“Agriculture must remain outside the field of these discussions,” Le Maire said in a statement. “Non-tariff agricultural barriers are not negotiable. We have stringent health, food and environmental norms as well as rules of production that we are attached to.”

As Europe’s top car exporter, Germany stood to be hit hardest by any new levy imposed by Trump on imported autos based on the same national-security argument he has used to apply U.S. tariffs on foreign steel and aluminum.

“It has been possible to avert the outbreak of a trade war,” German Economy Minister Peter Altmaier said on Thursday. “The federal government feels reinforced in its attitude that tariffs must be reduced, not increased.”

Juncker and Trump agreed to work toward the elimination of tariffs on industrial goods traded between the EU and U.S. -- a longstanding proposal by the bloc.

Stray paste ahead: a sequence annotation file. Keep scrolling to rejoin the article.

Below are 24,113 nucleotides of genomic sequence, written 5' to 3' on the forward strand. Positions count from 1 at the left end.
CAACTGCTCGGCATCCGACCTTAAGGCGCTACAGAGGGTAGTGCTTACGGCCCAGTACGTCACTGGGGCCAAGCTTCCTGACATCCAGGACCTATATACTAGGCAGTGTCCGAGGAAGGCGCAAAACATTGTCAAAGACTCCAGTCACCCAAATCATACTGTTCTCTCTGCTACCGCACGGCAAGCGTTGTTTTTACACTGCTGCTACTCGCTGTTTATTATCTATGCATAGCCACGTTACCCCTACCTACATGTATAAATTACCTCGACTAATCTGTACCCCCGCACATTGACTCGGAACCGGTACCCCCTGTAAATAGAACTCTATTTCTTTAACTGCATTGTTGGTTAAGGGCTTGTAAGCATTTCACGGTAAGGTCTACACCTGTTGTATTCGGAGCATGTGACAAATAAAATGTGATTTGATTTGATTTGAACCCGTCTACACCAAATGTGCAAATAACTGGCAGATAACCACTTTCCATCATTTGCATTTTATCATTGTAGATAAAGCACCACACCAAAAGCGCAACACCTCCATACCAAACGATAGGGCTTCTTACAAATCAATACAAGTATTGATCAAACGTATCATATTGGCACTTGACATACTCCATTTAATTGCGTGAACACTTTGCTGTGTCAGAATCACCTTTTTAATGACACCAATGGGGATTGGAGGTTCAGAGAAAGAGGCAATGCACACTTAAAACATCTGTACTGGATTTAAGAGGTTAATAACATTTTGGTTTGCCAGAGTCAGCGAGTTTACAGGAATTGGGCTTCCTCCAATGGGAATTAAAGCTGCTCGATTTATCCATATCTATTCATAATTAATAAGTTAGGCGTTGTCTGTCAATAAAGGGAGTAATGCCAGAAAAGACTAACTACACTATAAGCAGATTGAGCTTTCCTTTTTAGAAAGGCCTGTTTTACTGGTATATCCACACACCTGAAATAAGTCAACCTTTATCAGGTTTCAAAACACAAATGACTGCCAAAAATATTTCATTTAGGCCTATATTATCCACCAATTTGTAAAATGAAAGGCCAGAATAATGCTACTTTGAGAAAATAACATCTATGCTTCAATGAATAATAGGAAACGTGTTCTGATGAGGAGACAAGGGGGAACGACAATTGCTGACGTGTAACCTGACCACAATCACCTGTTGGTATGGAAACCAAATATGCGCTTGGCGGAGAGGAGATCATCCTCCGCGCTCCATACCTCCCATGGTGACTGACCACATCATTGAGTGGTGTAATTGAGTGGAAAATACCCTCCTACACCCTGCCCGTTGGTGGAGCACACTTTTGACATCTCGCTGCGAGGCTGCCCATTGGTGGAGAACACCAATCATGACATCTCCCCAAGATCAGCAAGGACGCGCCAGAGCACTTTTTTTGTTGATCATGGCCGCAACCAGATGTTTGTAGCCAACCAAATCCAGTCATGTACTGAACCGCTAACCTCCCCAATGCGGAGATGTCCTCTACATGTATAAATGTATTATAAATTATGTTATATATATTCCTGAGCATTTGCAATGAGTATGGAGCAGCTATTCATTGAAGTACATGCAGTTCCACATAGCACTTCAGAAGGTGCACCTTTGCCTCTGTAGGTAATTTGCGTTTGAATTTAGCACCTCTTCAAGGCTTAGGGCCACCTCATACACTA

Such a deal would lower to zero the EU’s 10 percent duty on American cars and the U.S. levy of 2.5 percent on European autos both because Trump expressed that desire and because doing so would be needed to meet the World Trade Organization’s rule that bilateral agreements among members cover “substantially all” two-way commerce, according to a senior commission official who spoke to reporters on Thursday on the condition of anonymity.

A reference in the U.S.-EU statement to a goal of zero tariffs on “non-auto industrial goods” probably signals a desire by the Trump administration to maintain a prohibitive American tariff of 25 percent on foreign pick-up trucks, according to the official. One in six passenger cars sold in the U.S. is a pick-up, with no imports into the country, according to a commission paper from June.

a screenshot of a cell phone: Collateral Casualties© Bloomberg Collateral Casualties